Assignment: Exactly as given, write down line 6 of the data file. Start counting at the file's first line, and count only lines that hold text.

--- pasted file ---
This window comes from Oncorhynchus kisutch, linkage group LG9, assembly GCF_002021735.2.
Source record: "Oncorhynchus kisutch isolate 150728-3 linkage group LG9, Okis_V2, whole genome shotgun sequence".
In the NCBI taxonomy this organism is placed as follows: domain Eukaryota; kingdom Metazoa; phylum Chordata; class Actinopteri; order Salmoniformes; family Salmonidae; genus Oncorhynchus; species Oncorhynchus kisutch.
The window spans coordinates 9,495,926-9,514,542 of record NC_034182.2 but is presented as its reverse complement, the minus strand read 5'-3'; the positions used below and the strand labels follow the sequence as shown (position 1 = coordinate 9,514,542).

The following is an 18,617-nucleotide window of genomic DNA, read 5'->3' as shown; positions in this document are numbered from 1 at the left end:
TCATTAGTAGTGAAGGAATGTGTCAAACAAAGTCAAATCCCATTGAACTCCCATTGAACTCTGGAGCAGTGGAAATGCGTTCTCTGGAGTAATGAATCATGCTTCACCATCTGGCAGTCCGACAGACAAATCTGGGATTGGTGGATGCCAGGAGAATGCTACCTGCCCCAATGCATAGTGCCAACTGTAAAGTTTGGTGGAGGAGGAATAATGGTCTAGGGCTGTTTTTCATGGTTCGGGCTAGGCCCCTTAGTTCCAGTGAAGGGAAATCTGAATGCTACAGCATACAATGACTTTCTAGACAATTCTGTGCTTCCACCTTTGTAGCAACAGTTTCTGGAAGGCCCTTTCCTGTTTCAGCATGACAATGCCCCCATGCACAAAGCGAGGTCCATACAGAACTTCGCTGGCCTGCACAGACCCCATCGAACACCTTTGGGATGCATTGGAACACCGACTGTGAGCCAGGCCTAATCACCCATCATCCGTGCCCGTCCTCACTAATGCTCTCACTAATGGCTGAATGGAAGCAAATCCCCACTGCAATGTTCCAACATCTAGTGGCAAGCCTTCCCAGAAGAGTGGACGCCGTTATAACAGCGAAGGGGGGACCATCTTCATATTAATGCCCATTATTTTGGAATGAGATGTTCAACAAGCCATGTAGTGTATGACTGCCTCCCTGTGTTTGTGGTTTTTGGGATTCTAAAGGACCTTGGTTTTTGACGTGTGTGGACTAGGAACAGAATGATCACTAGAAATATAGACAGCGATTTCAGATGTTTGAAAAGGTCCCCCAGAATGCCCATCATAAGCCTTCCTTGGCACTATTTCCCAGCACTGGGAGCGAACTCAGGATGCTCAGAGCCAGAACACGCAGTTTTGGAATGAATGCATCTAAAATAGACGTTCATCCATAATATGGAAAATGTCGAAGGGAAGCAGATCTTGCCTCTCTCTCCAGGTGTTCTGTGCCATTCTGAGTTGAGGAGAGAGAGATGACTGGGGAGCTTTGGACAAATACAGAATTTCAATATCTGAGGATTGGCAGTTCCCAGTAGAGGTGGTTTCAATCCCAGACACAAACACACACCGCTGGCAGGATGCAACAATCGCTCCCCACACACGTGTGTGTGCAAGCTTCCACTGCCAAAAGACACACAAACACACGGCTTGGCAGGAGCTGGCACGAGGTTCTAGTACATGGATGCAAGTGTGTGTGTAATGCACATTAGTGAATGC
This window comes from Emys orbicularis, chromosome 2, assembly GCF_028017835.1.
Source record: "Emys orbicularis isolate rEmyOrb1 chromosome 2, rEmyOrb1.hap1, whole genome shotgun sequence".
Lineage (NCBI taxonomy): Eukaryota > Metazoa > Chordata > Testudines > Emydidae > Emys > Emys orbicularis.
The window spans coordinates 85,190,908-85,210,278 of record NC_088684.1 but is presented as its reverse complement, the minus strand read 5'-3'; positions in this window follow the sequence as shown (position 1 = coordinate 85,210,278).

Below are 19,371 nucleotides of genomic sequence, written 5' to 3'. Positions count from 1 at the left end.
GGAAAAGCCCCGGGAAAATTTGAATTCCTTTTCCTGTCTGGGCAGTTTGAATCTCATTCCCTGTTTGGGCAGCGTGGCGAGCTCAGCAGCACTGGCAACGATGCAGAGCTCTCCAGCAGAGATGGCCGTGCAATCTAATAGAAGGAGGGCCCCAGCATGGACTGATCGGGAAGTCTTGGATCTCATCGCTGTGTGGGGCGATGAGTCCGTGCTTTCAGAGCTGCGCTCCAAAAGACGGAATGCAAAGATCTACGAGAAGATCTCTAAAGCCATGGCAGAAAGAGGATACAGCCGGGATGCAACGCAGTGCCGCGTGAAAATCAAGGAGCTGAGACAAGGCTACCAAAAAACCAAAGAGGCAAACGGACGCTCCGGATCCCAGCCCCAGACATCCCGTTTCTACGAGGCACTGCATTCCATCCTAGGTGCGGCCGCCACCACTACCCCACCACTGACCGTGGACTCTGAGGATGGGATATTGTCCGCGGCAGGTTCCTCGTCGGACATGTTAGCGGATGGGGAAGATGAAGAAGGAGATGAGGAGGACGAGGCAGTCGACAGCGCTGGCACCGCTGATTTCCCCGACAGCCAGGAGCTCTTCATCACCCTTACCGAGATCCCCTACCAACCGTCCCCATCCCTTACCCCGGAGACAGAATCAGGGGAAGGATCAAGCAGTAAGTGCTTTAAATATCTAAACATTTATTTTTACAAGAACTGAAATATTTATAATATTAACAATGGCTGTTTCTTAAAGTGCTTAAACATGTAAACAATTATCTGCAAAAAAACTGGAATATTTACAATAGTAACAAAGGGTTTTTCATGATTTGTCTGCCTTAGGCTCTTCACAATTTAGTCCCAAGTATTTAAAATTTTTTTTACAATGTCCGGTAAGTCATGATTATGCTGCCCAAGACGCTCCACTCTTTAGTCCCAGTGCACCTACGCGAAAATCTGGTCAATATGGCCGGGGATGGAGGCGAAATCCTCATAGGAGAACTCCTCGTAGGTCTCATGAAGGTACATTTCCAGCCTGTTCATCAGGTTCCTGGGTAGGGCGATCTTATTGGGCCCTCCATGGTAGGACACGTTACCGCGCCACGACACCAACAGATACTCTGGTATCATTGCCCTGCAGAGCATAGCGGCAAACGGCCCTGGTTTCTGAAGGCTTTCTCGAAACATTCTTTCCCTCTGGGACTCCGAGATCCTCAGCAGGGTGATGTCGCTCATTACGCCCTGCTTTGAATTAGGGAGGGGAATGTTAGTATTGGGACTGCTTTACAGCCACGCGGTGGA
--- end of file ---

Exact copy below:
TCATTAGTAGTGAAGGAATGTGTCAAACAAAGTCAAATCCCATTGAACTCCCATTGAACTCTGGAGCAGTGGAAATGCGTTCTCTGGAGTAATGAATCATGCTTCACCATCTGGCAGTCCGACAGACAAATCTGGGATTGGTGGATGCCAGGAGAATGCTACCTGCCCCAATGCATAGTGCCAACTGTAAAGTTTGGTGGAGGAGGAATAATGGTCTAGGGCTGTTTTTCATGGTTCGGGCTAGGCCCCTTAGTTCCAGTGAAGGGAAATCTGAATGCTACAGCATACAATGACTTTCTAGACAATTCTGTGCTTCCACCTTTGTAGCAACAGTTTCTGGAAGGCCCTTTCCTGTTTCAGCATGACAATGCCCCCATGCACAAAGCGAGGTCCATACAGAACTTCGCTGGCCTGCACAGACCCCATCGAACACCTTTGGGATGCATTGGAACACCGACTGTGAGCCAGGCCTAATCACCCATCATCCGTGCCCGTCCTCACTAATGCTCTCACTAATGGCTGAATGGAAGCAAATCCCCACTGCAATGTTCCAACATCTAGTGGCAAGCCTTCCCAGAAGAGTGGACGCCGTTATAACAGCGAAGGGGGGACCATCTTCATATTAATGCCCATTATTTTGGAATGAGATGTTCAACAAGCCATGTAGTGTATGACTGCCTCCCTGTGTTTGTGGTTTTTGGGATTCTAAAGGACCTTGGTTTTTGACGTGTGTGGACTAGGAACAGAATGATCACTAGAAATATAGACAGCGATTTCAGATGTTTGAAAAGGTCCCCCAGAATGCCCATCATAAGCCTTCCTTGGCACTATTTCCCAGCACTGGGAGCGAACTCAGGATGCTCAGAGCCAGAACACGCAGTTTTGGAATGAATGCATCTAAAATAGACGTTCATCCATAATATGGAAAATGTCGAAGGGAAGCAGATCTTGCCTCTCTCTCCAGGTGTTCTGTGCCATTCTGAGTTGAGGAGAGAGAGATGACTGGGGAGCTTTGGACAAATACAGAATTTCAATATCTGAGGATTGGCAGTTCCCAGTAGAGGTGGTTTCAATCCCAGACACAAACACACACCGCTGGCAGGATGCAACAATCGCTCCCCACACACGTGTGTGTGCAAGCTTCCACTGCCAAAAGACACACAAACACACGGCTTGGCAGGAGCTGGCACGAGGTTCTAGTACATGGATGCAAGTGTGTGTGTAATGCACATTAGTGAATGC